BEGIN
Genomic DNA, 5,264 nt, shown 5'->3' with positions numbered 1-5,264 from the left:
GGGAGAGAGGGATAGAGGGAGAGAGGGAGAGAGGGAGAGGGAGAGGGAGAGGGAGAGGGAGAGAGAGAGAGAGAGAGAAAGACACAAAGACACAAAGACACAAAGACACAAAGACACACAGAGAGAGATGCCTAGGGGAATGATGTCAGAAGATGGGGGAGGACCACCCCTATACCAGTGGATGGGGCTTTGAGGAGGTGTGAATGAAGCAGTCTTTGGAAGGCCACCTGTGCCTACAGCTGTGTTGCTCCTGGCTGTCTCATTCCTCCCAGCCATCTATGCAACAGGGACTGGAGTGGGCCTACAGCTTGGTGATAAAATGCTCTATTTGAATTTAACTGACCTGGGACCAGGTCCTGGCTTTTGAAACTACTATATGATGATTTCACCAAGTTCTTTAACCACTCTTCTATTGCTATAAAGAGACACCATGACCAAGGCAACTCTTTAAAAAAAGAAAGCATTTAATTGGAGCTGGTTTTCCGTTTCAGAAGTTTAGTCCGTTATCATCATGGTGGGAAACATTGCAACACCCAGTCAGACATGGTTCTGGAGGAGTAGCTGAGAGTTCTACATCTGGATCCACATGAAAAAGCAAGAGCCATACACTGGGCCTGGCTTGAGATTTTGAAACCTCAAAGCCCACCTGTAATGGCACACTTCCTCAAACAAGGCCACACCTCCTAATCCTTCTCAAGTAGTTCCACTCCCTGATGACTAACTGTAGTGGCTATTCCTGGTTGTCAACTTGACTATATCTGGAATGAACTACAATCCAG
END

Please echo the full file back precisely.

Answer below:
Genomic DNA, 5,264 nt, shown 5'->3' with positions numbered 1-5,264 from the left:
GGGAGAGAGGGATAGAGGGAGAGAGGGAGAGAGGGAGAGGGAGAGGGAGAGGGAGAGGGAGAGAGAGAGAGAGAGAGAAAGACACAAAGACACAAAGACACAAAGACACAAAGACACACAGAGAGAGATGCCTAGGGGAATGATGTCAGAAGATGGGGGAGGACCACCCCTATACCAGTGGATGGGGCTTTGAGGAGGTGTGAATGAAGCAGTCTTTGGAAGGCCACCTGTGCCTACAGCTGTGTTGCTCCTGGCTGTCTCATTCCTCCCAGCCATCTATGCAACAGGGACTGGAGTGGGCCTACAGCTTGGTGATAAAATGCTCTATTTGAATTTAACTGACCTGGGACCAGGTCCTGGCTTTTGAAACTACTATATGATGATTTCACCAAGTTCTTTAACCACTCTTCTATTGCTATAAAGAGACACCATGACCAAGGCAACTCTTTAAAAAAAGAAAGCATTTAATTGGAGCTGGTTTTCCGTTTCAGAAGTTTAGTCCGTTATCATCATGGTGGGAAACATTGCAACACCCAGTCAGACATGGTTCTGGAGGAGTAGCTGAGAGTTCTACATCTGGATCCACATGAAAAAGCAAGAGCCATACACTGGGCCTGGCTTGAGATTTTGAAACCTCAAAGCCCACCTGTAATGGCACACTTCCTCAAACAAGGCCACACCTCCTAATCCTTCTCAAGTAGTTCCACTCCCTGATGACTAACTGTAGTGGCTATTCCTGGTTGTCAACTTGACTATATCTGGAATGAACTACAATCCAG